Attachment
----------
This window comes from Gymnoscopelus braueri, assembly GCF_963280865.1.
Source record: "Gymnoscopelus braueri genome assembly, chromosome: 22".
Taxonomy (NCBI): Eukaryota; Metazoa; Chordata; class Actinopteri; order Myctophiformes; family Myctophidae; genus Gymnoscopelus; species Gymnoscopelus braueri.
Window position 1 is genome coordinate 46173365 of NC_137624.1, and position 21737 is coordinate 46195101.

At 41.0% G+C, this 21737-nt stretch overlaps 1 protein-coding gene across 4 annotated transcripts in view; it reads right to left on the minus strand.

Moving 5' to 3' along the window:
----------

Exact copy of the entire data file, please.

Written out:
This window comes from Gymnoscopelus braueri, assembly GCF_963280865.1.
Source record: "Gymnoscopelus braueri genome assembly, chromosome: 22".
Taxonomy (NCBI): Eukaryota; Metazoa; Chordata; class Actinopteri; order Myctophiformes; family Myctophidae; genus Gymnoscopelus; species Gymnoscopelus braueri.
Window position 1 is genome coordinate 46173365 of NC_137624.1, and position 21737 is coordinate 46195101.

At 41.0% G+C, this 21737-nt stretch overlaps 1 protein-coding gene across 4 annotated transcripts in view; it reads right to left on the minus strand.

Moving 5' to 3' along the window: